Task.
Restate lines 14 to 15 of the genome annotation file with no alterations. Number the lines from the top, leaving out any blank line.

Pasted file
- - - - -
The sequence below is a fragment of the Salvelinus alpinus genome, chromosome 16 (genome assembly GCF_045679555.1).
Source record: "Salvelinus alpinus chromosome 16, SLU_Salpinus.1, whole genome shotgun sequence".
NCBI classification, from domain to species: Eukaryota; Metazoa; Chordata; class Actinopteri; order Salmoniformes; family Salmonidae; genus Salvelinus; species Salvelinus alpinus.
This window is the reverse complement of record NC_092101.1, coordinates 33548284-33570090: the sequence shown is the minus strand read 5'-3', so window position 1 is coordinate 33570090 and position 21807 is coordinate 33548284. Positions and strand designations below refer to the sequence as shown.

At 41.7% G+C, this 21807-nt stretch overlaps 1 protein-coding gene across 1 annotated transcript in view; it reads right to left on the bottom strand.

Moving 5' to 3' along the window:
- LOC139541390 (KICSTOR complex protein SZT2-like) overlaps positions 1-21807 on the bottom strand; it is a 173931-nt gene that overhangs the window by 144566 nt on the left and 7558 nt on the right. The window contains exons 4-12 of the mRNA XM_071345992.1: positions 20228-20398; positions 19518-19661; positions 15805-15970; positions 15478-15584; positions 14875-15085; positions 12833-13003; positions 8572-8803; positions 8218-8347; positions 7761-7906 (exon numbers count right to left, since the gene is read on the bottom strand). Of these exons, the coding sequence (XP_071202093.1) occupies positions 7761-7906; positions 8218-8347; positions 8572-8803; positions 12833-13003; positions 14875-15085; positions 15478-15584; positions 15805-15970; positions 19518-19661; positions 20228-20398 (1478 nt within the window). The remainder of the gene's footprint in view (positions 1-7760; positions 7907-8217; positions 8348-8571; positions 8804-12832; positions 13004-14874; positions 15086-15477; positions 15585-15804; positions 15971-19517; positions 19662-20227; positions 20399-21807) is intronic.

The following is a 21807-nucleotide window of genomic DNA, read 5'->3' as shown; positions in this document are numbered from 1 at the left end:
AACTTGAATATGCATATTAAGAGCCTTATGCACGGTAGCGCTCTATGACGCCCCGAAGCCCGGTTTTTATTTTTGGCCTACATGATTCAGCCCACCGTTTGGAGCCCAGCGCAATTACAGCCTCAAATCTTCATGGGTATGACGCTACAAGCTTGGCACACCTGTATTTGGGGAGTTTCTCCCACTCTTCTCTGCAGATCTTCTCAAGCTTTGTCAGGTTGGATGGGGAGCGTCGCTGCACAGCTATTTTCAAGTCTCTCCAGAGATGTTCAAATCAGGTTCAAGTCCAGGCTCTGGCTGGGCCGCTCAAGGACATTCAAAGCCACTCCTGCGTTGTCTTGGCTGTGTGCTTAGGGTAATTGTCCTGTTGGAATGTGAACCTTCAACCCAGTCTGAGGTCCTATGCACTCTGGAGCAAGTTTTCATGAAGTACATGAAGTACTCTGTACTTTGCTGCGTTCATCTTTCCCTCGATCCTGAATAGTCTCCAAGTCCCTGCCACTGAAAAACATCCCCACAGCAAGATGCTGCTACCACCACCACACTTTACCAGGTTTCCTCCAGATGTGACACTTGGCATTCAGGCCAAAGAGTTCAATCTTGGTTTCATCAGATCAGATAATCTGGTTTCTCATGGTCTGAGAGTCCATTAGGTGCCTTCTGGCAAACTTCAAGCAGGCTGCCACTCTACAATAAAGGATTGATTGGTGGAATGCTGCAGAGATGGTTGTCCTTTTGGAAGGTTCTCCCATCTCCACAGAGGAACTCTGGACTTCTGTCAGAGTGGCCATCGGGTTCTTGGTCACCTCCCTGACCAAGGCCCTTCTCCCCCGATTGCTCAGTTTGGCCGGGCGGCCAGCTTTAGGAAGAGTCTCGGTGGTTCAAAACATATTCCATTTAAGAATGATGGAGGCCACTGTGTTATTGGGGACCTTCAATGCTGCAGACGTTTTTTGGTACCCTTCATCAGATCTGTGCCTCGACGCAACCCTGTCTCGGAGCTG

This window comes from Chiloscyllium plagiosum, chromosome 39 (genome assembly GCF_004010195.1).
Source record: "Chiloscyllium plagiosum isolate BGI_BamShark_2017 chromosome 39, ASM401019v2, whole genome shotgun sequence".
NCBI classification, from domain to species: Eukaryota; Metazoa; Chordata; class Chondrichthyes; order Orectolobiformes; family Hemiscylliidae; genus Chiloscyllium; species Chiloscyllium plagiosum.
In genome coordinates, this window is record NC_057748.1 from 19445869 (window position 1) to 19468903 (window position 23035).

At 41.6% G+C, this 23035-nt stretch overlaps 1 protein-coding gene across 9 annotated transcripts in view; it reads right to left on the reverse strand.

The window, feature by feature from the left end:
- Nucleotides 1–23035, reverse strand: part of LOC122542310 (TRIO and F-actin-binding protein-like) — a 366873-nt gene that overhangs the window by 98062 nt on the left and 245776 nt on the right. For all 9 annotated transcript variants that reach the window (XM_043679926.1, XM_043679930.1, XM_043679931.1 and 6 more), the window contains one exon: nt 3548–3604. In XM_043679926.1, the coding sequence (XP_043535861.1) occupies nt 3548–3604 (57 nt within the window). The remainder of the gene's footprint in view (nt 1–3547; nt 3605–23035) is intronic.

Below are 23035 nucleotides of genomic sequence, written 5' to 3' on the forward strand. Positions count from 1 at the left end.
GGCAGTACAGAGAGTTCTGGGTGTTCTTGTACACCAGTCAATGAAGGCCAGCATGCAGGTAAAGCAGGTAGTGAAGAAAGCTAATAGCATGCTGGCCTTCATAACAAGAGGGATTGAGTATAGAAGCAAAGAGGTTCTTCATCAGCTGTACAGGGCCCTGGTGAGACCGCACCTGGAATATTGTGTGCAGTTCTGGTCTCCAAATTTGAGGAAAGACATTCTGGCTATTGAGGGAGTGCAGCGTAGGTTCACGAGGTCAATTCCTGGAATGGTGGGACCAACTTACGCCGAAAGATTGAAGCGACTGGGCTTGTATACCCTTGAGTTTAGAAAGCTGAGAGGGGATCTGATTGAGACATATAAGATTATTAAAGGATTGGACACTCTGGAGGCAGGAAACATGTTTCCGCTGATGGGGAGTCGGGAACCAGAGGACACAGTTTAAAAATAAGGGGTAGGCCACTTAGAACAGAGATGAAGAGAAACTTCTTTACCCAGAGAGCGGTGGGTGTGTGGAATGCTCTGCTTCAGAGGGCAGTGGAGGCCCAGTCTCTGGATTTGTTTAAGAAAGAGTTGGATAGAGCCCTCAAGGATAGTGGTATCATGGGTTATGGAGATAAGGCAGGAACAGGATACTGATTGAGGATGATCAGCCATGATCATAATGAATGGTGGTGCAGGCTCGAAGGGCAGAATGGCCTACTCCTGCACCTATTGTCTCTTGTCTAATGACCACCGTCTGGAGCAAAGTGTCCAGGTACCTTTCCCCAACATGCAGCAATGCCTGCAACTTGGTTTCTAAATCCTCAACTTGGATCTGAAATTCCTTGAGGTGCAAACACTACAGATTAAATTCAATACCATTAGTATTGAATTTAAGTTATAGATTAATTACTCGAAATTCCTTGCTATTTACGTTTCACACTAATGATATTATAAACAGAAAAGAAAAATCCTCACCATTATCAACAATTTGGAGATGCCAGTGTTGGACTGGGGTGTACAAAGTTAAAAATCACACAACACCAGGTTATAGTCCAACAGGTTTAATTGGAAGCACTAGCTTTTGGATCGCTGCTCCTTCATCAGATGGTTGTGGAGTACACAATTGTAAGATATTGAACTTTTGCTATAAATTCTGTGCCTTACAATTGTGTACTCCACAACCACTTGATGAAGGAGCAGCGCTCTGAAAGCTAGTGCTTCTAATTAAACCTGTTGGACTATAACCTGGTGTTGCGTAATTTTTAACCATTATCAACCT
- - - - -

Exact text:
At 41.6% G+C, this 23035-nt stretch overlaps 1 protein-coding gene across 9 annotated transcripts in view; it reads right to left on the reverse strand.

The window, feature by feature from the left end: